The Metro Transit Police continue to investigate, but preliminary information shows that the woman intentionally placed herself in the path of the train.

She was hit by a six-car train traveling toward Shady Grove.

Beyond the disruption these cause to thousands of people, consider the emotional trauma experienced by train operators who find themselves unwitting suicide accomplices. Imagine opening a door to discover it had been tied to the trigger of a gun and simply by going about your daily business, you had played a direct role in ending the life of another human being. It’s a horrible thing to force to upon someone else.

I don’t mean to diminish the pain experienced by someone who sees fit to take their own life or the anguish that their loved ones and friends must experience in the wake of a such an event, but we ought to do whatever we can to prevent these types of things. It’s really quite difficult to prevent suicides structurally, but the WMATA, DCPD, and local press really ought to read these recommendations from the American Foundation for Suicide Prevention as there is a demonstrated effect of “suicide contagion.”

…between 1984 and 1987, journalists in Vienna covered the deaths of individuals who jumped in front of trains in the subway system. The coverage was extensive and dramatic. In 1987, a campaign alerted reporters to the possible negative effects of such reporting, and suggested alternate strategies for coverage. In the first six months after the campaign began, subway suicides and non-fatal attempts dropped by more than eighty percent. The total number of suicides in Vienna declined as well.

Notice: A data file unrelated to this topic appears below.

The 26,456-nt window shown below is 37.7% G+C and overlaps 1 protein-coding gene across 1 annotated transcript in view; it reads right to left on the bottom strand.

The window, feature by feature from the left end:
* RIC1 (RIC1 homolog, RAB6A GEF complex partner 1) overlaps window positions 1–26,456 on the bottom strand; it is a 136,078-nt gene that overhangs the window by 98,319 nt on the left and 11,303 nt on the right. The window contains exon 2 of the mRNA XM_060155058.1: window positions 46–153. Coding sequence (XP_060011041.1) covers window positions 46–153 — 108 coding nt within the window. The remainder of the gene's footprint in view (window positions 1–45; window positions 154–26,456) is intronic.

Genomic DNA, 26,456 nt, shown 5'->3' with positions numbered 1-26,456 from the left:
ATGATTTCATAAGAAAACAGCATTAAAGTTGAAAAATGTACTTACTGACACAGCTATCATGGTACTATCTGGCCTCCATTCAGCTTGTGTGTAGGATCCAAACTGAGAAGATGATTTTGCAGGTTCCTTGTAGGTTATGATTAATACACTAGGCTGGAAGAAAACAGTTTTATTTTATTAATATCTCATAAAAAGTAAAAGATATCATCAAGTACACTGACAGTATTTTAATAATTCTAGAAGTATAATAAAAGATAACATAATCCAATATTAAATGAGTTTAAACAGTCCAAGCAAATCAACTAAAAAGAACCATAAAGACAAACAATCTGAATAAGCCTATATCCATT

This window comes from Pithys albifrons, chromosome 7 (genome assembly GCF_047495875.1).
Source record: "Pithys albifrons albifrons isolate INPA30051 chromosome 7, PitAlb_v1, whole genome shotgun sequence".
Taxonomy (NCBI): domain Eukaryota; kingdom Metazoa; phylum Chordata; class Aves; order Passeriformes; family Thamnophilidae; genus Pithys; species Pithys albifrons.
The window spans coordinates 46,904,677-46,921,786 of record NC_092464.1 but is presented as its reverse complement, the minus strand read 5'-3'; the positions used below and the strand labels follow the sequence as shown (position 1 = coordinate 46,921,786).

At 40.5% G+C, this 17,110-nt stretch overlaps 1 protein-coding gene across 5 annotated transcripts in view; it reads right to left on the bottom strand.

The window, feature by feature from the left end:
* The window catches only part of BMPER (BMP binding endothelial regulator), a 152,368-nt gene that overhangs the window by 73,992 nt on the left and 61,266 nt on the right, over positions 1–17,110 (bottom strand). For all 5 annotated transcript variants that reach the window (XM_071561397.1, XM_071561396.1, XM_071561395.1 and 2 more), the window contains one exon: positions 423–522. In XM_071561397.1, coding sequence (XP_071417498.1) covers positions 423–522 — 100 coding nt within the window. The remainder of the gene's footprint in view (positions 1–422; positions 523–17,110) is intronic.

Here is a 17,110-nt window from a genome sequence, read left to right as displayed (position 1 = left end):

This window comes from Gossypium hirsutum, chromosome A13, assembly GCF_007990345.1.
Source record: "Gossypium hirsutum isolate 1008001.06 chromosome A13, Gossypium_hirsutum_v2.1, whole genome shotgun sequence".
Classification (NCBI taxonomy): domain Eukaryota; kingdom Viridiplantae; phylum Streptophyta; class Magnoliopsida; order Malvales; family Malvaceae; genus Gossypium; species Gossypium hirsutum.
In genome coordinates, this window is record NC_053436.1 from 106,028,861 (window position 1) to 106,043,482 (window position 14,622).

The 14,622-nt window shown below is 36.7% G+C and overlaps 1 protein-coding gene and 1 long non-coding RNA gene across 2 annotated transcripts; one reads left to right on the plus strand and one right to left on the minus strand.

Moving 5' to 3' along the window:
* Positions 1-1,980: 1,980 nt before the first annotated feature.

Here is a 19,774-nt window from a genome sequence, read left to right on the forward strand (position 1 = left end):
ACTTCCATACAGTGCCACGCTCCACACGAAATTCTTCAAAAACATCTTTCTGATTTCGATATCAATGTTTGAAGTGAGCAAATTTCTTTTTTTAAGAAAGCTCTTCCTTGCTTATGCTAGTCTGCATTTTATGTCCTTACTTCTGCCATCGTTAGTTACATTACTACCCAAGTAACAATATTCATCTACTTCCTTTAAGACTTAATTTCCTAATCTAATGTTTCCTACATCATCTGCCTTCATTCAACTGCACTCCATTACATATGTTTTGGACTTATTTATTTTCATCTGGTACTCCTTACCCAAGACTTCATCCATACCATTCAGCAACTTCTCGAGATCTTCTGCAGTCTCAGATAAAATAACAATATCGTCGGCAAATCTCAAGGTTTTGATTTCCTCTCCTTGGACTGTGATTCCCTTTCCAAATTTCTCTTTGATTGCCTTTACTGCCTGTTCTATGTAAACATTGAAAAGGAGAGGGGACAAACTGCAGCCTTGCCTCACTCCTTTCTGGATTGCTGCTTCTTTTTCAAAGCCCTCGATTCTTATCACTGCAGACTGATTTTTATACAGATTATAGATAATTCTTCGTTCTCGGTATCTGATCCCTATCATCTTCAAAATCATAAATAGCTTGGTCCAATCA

The Real Cost of Parking

When fellow urbanites attack zoning regulations requiring minimum parking requirements for new developments, they typically argue that it’s often a waste of space, makes communities less walkable, and furthers automobile reliance. These are all good reasons to abandon such requirements, but here’s another (via New Columbia Heights) courtesy of the WaPo:

The prediction seemed sound: A shopping mall dropped in the middle of Washington would deliver street-snarling traffic to an otherwise peaceful residential neighborhood.

The District’s solution was to build a parking colossus, a $40 million taxpayer-funded garage beneath the Target-anchored mall in Columbia Heights. Yet, even as waves of shoppers come and go, the 1,000-space garage remains empty enough that the operator typically blocks off one of its two sprawling levels.

The District has lost nearly $2 million — or $100,000 a month — since the garage opened in March 2008, numbers that make Valerie Santos groan when she considers the city’s decision to build the structure.

In addition to the path-reinforcing consequences urban parking structures can have, they can also be nonsensical wastes of tax money. The good news is that it looks like the DC Council is going to change things: